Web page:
Gender in Comics

Jul. 20th, 2017 12:23 am
ysabetwordsmith: Cartoon of me in Wordsmith persona (Default)
[personal profile] ysabetwordsmith
I found this analysis of gender in comics to be fascinating.  In many categories, I've written against the mainstream pattern, such as having females with super-strength and males with psychic powers.  In a few areas I may have replicated the pattern; with pheromone control and prehensile hair, I could only think of female characters, although I'm sure there are males with pheromones.

Hard Things

Jul. 19th, 2017 11:32 am
ysabetwordsmith: Cartoon of me in Wordsmith persona (Default)
[personal profile] ysabetwordsmith
Life is full of things which are hard or tedious or otherwise unpleasant that need doing anyhow. They help make the world go 'round, they improve skills, and they boost your sense of self-respect. But doing them still kinda sucks. It's all the more difficult to do those things when nobody appreciates it. Happily, blogging allows us to share our accomplishments and pat each other on the back.

What are some of the hard things you've done recently? What are some hard things you haven't gotten to yet, but need to do?
selenak: (Default)
[personal profile] selenak
For once, I manage to write my book reviews on a Wednesday.

Sam Bourne: To Kill the President

It was to be expected: the first Donald Trump era thriller (that I've read). Which takes full advantage of the fact that when previously any critic worth their salt would have complained about the one dimensional characterisation of the villains and the lack of realism in the US voting someone like that into power and then the Republican Party falling in line, followed by no checks and balances from any institution after even the Supreme Court caves due to the stolen seat being filled by the new President's choice, now all this looks like, well, realism.

Spoilers from an age where reality beggars caricature )


Philip Kerr: March Violets.

This is the first novel of a mystery series which I heard/read about via The New Yorker. The article in question was enthusiastic enought to overcome my instinctive squick at the premise, to wit: hard-boiled/noir detective novel set in the Third Reich. Basically, what if Philip Marlowe was German? Wandering those mean streets as a cynic with an ethical core takes a whole new meaning if the authories aren't just corrupt but a dictatorship preparing for war and genocide. Our hero is Bernie Gunther, former policeman who quit the force in 1933 for the obvious reason given that the novel positions he has ethics, and became a private investigator instead. Kerr serves up all the usual hard boiled/ noir tropes - untrustworthy millionaire clients, corrupt cops, shady dames -, complete with Chandleresque language, and he did his research - the novel's setting is Berlin in 1936, around the Olympic Games, and in addition to the well drawn Berlin geography, there are some great nods to Fritz Lang's movie M via some of the supporting cast, gangsters (given that Bernie Gunther originally gets hired to recover some diamonds, though of course it turns out it's far more complicated and what everyone is after is something else altogether. The brief appearances by historic figures (Göring and Heydrich, to be precise) are drawn credibly, which is to say their vileness comes across without Kerr employing sledge-hammery moustache twirling; in fact, he uses Göring's bonhommie manners to make him chilling.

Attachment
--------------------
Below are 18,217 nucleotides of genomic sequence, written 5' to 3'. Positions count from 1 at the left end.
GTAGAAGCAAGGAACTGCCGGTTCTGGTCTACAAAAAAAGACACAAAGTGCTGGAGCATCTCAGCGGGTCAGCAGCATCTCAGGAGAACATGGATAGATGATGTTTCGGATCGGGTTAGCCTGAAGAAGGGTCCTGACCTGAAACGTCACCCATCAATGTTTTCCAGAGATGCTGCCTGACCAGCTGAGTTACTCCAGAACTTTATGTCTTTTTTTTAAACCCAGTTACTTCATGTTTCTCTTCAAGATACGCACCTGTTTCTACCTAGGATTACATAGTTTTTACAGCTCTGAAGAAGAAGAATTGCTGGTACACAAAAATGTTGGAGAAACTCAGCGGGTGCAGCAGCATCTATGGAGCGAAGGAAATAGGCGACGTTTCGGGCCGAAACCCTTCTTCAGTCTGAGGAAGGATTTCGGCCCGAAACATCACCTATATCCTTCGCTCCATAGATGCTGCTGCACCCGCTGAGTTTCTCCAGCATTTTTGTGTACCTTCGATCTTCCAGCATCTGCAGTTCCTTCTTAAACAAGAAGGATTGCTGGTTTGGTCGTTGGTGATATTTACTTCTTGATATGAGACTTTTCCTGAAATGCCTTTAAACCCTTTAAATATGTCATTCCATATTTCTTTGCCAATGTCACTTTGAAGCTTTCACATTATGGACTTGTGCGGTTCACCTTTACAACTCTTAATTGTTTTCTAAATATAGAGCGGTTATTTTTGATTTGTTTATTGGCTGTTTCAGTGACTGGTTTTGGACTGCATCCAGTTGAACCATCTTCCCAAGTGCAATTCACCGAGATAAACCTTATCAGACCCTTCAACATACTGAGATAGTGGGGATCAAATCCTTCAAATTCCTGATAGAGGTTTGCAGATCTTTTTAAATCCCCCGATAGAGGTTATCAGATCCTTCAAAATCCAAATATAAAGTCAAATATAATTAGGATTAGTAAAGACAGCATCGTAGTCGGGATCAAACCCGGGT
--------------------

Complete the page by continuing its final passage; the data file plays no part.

As opposed to To Kill a President, this actually is a good novel. But. I still struggle somewhat with the basic premise. This is the first novel of what according ot the New Yorker article I'd read are twelve so far, and already I'm having to suspend disbelief about Bernie's continued survival. There's no reason why Heydrich at the end of this first novel shouldn't have gotten him killed, for example. And since we're in 1936, Bernie would still have the possibility to leave the country, and given what happens to him in this novel, it's hard to wonder why he doesn't, given he has no dependants who'd suffer for it. Yes, the decision to emigrate wasn't as easy as hindsight would have it if you weren't rich and didn't have friends abroad, but again, some truly harrowing things happen to Bernie in this novel which would serve as an incentive to get the hell out of Germany if ever there was one beyond the general situation of the country.

With this caveat, I'll keep reading.

ww thingie

Jul. 18th, 2017 08:11 pm
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[personal profile] domarzione
 More stuff I should have posted here but posted to tumblr instead: 

The first girl who arrived was Nirva. She appeared on the horizon in a small rowboat, her too-thin arms fighting the oars as well as the ocean. By the time the sentry ship came for her, she was rowing on will alone, tears streaming down her face and her hands bloody. Her answer, when challenged by Paraskeve, was to hold up a stoppered glass bottle that held a folded a note inside.

“To Queen Hippolyta, from her loyal subject and daughter, Diana,” the outside read.

Nirva and her bottle and her meager pack, tied in a knot any Amazon would recognize from her earliest training, were brought to the Queen. Nirva did not speak - could not speak - and they only learned her name from the letter inside. She was an Armenian from Mardin who had lost her home and her family along with her words and so much else and Diana had sent her to Themyscira to heal. “Please, my Queen, I beg you to let our home be a home to her, let my sisters be sisters to her, let our strength protect her until she regains her own, let our peace fill her heart.”

Nirva’s timorousness and frailty both angered the Amazons and moved them to pity. She was sent to live with Euadne, since there were no such thing as guest quarters in a land with no visitors.